The past of this Border country is recorded in the very fact that it has left solitude behind: a couple of castles, here and there a peel tower (like the one against which this house is propped), and this Roman wall! The past gone, disappeared utterly, with the wandering Picts against whom the wall was built; with the knights of Chevy Chase and of Otterburn; with the Jacobites of Derwentwater’s rebellion ; with the highwaymen who must have stopped the travelers in those more recent days when, as Scott had heard tell, the London mail would arrive at Edinburgh with only a single letter !
On our way up there (the place is called Sewingshields, and has legends of an underground palace of King Arthur)
we went to tea at a rectory just under the moors, and found a party of curates and county ladies in feathered hats and blue and pink frocks playing croquet ! Taken in conjunction with those neighboring solitudes, such a sight is funny and fantastic: this is all that the present has brought!
Still on the North Tyne. —Just returned from one of the few remaining castles (the only one near here besides the one I am writing from) of Tyneside. A great oblong donjon overlooking the river ; added to and restored in the style of a railway hotel, but having kept, nevertheless, the small, gloomy rooms of its original state. We went on to the battlements, well preserved, up black corkscrew stairs, and into the flanking turrets or bartizans above what was once the guardroom, and looked down on the melancholy river and woods, and up the green, empty country swept by storm clouds. I have been reading Border minstrelsy every evening by the big carved fireplace of-Castle ; and I thought of that terrible ballad of Lambkin, where the lady, left alone at home, sees the enemy advancing, parleys from the roof, and knows her little ones will be butchered. One feels the possibility of such things here, although the great visored chimneys, clattering in the wind, are all that represents the knights of old.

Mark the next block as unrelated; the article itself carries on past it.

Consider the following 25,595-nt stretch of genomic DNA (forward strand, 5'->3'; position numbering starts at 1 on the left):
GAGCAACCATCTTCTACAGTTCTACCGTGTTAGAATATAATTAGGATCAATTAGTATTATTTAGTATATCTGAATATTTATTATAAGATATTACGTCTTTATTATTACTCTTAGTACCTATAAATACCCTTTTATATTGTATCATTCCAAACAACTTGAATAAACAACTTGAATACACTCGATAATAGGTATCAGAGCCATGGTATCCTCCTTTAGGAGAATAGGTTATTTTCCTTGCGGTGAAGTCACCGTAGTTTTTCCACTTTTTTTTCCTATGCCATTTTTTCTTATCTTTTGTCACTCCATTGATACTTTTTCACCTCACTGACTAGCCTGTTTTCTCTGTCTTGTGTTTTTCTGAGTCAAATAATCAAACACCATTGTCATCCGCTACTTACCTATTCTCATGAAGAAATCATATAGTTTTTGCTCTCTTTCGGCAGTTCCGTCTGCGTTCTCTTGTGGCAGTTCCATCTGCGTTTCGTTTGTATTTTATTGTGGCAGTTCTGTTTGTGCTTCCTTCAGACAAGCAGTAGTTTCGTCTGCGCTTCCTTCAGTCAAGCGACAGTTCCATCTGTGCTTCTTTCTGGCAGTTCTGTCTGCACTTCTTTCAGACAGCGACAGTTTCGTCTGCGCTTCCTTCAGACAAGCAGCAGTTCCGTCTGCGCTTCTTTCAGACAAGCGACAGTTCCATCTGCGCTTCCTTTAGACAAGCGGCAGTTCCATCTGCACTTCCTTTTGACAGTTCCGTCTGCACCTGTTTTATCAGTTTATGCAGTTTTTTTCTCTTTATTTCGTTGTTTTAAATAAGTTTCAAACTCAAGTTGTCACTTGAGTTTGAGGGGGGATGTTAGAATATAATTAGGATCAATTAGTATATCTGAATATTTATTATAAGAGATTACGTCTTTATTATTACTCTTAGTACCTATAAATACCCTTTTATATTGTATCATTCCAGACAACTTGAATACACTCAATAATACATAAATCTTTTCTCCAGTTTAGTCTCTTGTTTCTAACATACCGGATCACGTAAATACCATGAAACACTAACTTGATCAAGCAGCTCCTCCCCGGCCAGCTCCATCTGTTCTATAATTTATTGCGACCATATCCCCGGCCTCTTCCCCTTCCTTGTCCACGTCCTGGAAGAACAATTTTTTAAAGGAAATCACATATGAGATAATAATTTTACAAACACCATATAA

Like nearly all the houses of this part of the world (Hezlyside, with the famous spur which used to be served up periodically, is let), this castle has many times changed hands; the present owners being partners of Armstrong’s. The other Armstrong, the legendary mosstrooper Archie, sung in ballads, was found, ’t is said (a common Border story), dead of starvation, his right arm gnawed, by a certain lord of Haughton who had forgotten him while on a journey. The spot was shown us, in the vaults, under the hooks where they now keep their bacon! Remarking on this story, my hostess tells me that the same is told, with little difference, of a certain Sir Reginald, who is said still to haunt the peel tower against which this beautiful Jacobean house is built. That was in legendary days. But a tradition exists of a certain Frank Skotoe, smuggler and general hero at the beginning of the eighteenth century, having delivered a squire of the North Tyne, whom his enemy, a Charlton, kept, after a long feud and attempted murder, chained to his kitchen chimney at Leehall, close by here. Savage people, those old Border folk !